06 Jul A Beginner’s Guide to Google Analytics
As members of today’s technology-driven society, much of what we do on a daily basis involves going online. Activities such as work, play, and everything in between have caused America’s average time spent online to rise from 9.4 hours per week in 2000 to nearly 24 hours per week in 2018 as suggested by researchers at USC Annenberg.
Considering this, one might ask what happens with all of the data that users willingly put out on the web. Whether we are intentionally giving companies our basic information on their websites, or just surfing the web for things that interest us, large organizations within the technology sector are using this information for many business-related purposes. So how does it all work? Here’s a beginner’s explanation of one of the most widely-used analytics services.
Google Analytics is a digital data-collection platform used by businesses that tracks and reports on website traffic. Its main focus is to track user interaction throughout the various stages of a site’s “purchase funnel”- the process users go through to purchase products/services from a business online.
Businesses can use all of this data to help monitor user interactions with their web content, and strategically craft their marketing efforts to boost sales, allocate advertising efforts, and find new markets. This is made possible by using company filters to block the collection of data from in-office IP addresses, ensuring that the information they collect isn’t unintentionally skewed by team members.
When navigating Google Analytics’ interface, it’s important to be familiar with some of the tools that provide insights behind groupings of data. First off, it is crucial to understand how this data is managed within the program. With Google Analytics, all of the data for a company can be categorized under Organization, Account, Property, or View. Organizations are the largest of the data collections, and administrative access to an Organization provides the same level of access to the Account, Property, and Views within it. Likewise, if you only have access to a view or property, you cannot make administrative changes to higher ranking datasets within that organization. Listed below is a diagram to help demonstrate this concept.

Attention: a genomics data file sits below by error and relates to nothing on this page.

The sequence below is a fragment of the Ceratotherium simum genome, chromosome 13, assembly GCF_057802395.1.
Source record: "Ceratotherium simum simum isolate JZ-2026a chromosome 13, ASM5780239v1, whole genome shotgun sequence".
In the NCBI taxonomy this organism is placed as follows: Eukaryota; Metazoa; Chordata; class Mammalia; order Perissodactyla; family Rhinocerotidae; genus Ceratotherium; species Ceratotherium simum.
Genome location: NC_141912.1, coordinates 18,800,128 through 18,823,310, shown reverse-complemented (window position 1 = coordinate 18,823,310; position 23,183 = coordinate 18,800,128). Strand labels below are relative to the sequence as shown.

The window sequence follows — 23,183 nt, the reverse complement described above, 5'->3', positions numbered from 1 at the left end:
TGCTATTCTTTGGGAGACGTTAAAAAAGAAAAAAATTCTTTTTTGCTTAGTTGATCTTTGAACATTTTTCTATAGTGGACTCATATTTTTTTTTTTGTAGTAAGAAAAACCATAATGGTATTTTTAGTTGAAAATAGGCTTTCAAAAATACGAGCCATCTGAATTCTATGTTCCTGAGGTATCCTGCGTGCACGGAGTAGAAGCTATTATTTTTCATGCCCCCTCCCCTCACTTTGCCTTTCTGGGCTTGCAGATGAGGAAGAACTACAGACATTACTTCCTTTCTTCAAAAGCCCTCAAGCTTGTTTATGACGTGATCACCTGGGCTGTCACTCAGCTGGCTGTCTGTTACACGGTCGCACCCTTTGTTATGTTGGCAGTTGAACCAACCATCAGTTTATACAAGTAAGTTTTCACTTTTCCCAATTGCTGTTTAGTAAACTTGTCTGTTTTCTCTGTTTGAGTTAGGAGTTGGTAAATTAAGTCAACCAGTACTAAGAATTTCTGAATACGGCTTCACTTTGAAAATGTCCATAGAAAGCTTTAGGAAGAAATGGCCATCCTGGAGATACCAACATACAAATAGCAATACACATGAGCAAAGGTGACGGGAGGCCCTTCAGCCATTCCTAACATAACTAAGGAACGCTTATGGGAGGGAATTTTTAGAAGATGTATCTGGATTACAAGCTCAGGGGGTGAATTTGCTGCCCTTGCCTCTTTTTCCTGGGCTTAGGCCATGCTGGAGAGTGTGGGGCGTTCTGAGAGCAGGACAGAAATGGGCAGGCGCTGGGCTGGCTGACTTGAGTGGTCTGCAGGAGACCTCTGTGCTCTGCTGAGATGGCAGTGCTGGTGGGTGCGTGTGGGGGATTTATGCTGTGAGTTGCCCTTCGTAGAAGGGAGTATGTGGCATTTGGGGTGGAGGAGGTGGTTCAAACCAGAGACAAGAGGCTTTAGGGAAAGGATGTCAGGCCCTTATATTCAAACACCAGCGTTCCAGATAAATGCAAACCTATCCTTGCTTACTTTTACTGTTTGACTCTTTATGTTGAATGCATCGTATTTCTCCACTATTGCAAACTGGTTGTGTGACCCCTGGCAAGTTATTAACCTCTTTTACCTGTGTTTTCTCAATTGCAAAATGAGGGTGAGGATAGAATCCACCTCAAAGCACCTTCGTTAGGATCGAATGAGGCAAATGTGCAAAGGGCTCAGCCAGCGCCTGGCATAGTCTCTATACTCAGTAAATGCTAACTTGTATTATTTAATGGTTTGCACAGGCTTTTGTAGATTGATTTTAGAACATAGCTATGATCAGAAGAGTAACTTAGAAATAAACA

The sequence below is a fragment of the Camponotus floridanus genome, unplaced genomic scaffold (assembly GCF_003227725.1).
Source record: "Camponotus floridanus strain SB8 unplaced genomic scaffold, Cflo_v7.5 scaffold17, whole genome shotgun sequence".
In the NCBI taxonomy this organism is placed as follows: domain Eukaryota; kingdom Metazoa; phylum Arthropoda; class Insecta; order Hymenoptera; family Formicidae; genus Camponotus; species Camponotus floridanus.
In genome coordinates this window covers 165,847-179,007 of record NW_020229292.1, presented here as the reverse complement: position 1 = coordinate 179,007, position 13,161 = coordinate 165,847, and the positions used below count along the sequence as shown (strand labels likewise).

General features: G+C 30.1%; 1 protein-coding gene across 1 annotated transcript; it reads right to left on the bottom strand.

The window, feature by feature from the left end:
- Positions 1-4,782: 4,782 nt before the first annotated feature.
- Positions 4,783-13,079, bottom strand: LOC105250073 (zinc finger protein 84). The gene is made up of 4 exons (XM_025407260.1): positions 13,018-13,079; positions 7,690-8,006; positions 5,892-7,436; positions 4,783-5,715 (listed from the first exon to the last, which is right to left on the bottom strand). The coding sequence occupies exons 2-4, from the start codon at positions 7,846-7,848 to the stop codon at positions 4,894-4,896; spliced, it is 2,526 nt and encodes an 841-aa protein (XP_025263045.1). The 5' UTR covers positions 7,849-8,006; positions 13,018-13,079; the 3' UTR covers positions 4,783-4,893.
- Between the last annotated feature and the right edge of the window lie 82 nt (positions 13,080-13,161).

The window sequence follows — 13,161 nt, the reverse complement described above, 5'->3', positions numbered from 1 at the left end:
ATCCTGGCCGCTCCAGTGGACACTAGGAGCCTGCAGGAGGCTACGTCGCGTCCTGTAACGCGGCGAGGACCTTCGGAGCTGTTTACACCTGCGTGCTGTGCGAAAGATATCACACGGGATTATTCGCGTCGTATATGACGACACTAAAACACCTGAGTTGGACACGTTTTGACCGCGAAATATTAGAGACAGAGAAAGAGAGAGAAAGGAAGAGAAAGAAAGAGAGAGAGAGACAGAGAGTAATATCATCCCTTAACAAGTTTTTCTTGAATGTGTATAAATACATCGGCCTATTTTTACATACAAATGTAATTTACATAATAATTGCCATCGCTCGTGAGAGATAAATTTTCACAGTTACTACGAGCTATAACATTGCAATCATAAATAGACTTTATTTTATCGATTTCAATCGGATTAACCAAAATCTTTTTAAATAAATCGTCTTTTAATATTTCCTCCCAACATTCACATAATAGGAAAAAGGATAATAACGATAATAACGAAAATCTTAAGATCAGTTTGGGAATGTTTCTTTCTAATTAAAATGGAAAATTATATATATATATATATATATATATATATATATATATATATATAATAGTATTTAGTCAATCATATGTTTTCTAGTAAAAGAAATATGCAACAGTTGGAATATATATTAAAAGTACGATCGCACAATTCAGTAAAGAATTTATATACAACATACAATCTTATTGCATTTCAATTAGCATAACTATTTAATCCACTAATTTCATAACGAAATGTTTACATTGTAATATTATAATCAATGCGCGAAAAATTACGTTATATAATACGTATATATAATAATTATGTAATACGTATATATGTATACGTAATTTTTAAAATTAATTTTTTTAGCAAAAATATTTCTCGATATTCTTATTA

Now that you have a better understanding of the structure of Google Analytics’ interface, here are some terms to know when navigating the program:
Acquisition Reports show which channels, or advertisement methods, actually brought users to a website. This could come in the form of Organic ads, which are unpaid, cost-per-click paid search campaigns (CPCs), Referrals, which are which are clicks from sites other than search engines, and emails.
Bounce Rates are the percentage of users that leave a site without browsing beyond the landing page. A high bounce rate would suggest that the landing page content is not relevant to its readers.
Behavior Reports show how people engaged with a site, including which pages they viewed, landing & exit page interactions, site searches, etc. This allows you to measure content performance on each page, including the relevance of the content on your landing page. This is done by monitoring bounce rates.
Conversation Reports track website goals based on business objectives and can be customized to fit the personalized objectives of each business using the software.
When measuring the success of an organization’s marketing campaigns, Campaign Tracking can be used to monitor the progress within a specific channel or method. This is made possible by embedding tracking capabilities within URLs to link them to site products. In doing so, companies can track which campaign caused that product traffic by monitoring the following:
- Medium (the mechanism used)
- Source (where the user is coming from)
- Marketing campaign
- Content (the version of advertisements)
These concepts should help provide a basic understanding of how Google Analytics works, and how the insights it can provide are extremely relevant to the growth of businesses large and small! For more information, or to access Google’s beginner course on Analytics, visit the Google Analytics Academy.